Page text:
A sincere investment of corporate money and influence to support labeling and really fight for it -- not just some easy greenwash PR only stating support for labeling -- could have a huge positive impact on public sentiment toward GMOs.
One can hardly read a newspaper, turn on the radio or a television station, or surf the Internet without finding a myriad of information concerning yet another physical, chemical, or biological agent in our environment that can 'cause cancer.'
The most puzzling thing about the madness of the arch conservatives who have taken America hostage is, how can they be so deep inside their own extremist ideological worldview that they can't see that what they are doing is self-destructive?
Our responses may not make intellectual sense tomorrow, or whenever this calms down (hopefully with no or minimal additional violence), when we can look back at things in the cool calm of rational hindsight, but they make emotional sense now. Because we are afraid.
Maybe understanding the historic events and behavioral roots that have produced these venomously angry polarized times can help us let go of at least a little of our own deep instinct to align with the tribe in the name of safety and protection.
It is hardly news that America has become more divided. But this survey offers fresh support that these divisions are not about gun control or abortion or any of the individual issues we fight about, but about deeper dissatisfactions and worries.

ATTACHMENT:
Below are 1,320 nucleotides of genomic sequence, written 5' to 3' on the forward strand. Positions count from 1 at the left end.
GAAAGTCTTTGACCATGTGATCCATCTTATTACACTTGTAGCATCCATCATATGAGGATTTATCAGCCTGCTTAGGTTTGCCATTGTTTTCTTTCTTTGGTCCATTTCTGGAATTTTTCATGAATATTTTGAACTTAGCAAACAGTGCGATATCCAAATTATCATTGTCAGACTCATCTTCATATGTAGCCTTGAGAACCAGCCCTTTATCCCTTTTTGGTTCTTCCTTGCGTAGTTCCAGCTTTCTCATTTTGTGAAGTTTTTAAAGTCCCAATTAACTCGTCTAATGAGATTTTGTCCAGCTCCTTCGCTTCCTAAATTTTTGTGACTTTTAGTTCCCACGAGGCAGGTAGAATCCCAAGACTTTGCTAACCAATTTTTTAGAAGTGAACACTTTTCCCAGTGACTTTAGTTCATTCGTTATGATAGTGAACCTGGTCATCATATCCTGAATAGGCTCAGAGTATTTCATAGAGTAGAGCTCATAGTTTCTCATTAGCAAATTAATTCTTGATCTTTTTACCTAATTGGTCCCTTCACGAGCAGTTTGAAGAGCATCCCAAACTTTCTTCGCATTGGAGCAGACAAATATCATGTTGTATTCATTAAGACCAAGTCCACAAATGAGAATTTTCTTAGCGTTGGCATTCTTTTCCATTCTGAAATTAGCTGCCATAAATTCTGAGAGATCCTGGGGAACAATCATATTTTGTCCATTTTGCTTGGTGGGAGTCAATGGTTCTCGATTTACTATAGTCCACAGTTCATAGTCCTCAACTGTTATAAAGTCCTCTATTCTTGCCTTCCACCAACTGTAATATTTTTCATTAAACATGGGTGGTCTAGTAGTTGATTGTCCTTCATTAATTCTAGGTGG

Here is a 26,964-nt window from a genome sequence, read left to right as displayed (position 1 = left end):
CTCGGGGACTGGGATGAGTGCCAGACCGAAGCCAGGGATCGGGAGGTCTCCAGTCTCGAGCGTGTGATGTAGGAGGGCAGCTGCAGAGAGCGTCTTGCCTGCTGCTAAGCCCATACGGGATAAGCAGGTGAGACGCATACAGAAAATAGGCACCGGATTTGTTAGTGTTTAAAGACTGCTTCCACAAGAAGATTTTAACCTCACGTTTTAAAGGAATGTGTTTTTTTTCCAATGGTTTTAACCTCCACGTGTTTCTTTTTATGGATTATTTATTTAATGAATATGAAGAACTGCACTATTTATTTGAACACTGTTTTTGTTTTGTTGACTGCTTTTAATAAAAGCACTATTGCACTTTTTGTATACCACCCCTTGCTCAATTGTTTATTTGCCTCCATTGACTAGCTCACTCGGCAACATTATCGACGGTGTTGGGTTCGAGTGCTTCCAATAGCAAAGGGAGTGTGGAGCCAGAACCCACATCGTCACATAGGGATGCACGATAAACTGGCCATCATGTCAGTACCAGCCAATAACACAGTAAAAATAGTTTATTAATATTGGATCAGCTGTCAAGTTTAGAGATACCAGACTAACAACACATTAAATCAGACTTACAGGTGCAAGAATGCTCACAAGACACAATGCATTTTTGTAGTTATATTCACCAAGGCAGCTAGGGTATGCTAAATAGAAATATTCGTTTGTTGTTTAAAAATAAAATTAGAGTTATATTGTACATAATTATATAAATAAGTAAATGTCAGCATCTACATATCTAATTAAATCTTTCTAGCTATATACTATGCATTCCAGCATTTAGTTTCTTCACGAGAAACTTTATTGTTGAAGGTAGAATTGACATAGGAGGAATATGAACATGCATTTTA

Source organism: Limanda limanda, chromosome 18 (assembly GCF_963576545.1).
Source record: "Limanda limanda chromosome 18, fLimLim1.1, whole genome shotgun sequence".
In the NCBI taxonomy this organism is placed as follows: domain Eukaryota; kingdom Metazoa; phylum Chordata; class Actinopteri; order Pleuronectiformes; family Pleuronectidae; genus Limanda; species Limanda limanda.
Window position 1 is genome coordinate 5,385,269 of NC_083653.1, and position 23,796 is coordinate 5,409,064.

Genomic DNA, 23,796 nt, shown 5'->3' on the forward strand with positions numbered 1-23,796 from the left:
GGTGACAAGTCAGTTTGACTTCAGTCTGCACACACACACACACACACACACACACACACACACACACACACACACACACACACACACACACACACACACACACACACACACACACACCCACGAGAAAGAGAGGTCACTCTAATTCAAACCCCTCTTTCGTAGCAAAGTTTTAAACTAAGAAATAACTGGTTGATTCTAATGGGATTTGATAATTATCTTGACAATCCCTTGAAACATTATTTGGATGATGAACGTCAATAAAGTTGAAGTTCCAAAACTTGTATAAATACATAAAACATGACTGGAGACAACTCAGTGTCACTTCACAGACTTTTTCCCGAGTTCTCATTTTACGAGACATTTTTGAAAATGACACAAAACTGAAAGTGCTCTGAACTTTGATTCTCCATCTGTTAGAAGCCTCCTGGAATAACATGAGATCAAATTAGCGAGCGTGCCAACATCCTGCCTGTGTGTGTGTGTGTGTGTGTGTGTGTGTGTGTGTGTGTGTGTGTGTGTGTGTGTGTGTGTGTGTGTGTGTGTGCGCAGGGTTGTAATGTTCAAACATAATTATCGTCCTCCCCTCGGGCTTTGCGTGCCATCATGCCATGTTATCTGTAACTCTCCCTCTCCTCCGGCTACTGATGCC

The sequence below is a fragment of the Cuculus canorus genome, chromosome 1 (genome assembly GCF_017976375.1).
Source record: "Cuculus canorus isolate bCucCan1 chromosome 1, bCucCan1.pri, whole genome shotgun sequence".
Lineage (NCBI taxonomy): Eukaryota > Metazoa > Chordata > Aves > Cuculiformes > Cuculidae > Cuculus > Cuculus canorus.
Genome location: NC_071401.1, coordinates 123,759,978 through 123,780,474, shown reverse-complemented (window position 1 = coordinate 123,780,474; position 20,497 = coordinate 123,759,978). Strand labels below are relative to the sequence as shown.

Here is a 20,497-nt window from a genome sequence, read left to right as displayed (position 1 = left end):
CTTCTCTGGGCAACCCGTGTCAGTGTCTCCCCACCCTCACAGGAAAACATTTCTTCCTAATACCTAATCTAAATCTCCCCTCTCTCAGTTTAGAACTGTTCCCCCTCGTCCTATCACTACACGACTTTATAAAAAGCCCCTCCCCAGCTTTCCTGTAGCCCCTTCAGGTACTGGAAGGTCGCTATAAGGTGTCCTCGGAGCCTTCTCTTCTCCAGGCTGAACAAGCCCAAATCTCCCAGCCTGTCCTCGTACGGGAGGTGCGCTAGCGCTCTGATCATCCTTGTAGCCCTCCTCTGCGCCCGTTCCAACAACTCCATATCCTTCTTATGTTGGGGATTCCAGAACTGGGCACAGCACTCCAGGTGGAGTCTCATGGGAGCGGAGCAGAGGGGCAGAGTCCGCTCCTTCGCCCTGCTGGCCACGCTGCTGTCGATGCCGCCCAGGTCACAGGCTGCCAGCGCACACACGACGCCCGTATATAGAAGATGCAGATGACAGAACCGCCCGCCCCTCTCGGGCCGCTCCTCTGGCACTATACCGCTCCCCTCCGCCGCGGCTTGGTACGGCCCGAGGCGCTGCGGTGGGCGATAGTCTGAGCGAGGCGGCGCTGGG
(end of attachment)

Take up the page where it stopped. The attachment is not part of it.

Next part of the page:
The news that 24-year-old Allyn Rose, Miss District of Columbia in this year's Miss America competition, is planning to have both of her breasts removed in the near future is the latest case of what we might call "extreme breast cancer prevention."
That image of a home intruder is terrifying. Many people arm themselves in response to it, ignoring clear data that weapons at home put the armed homeowner and his family at far greater risk of injury from a momentarily furious spouse or a curious child.
When you get fearless, your confidence rises. You trust yourself. And the best part? Fear takes a back seat and you can be up front in your life and choose the path you want to take without fear messing it up.
If you've ever called yourself a name or put yourself down or stopped yourself in any way, that is the ol' ring of fear that is holding your good back. Yes, your good. It's right there on the other side of fear.
The brain relies on several instincts to help us survive, and sometimes they conflict. One fear can literally contradict another. That's the case with climate change. The bad news is that at this point, the wrong ones are winning. The good news is, things may be changing.
If you want to know what goes on in your brain as you "think", and you can only read one of the flood of recent books on the subject, you can not do better than Daniel Kahneman's Thinking, Fast and Slow.
To a patient, approving or disapproving coverage of health care based on a comparison of costs against benefits is rationing, in all that word's ugliest meanings. But to everyone suffering from the excessive cost of health care, this sort of decision making is rational.
What is really irrational about arguing that people should be more rational about risks is the argument itself, that we should be reason-based thinkers who only use the facts to figure out what we should be afraid of.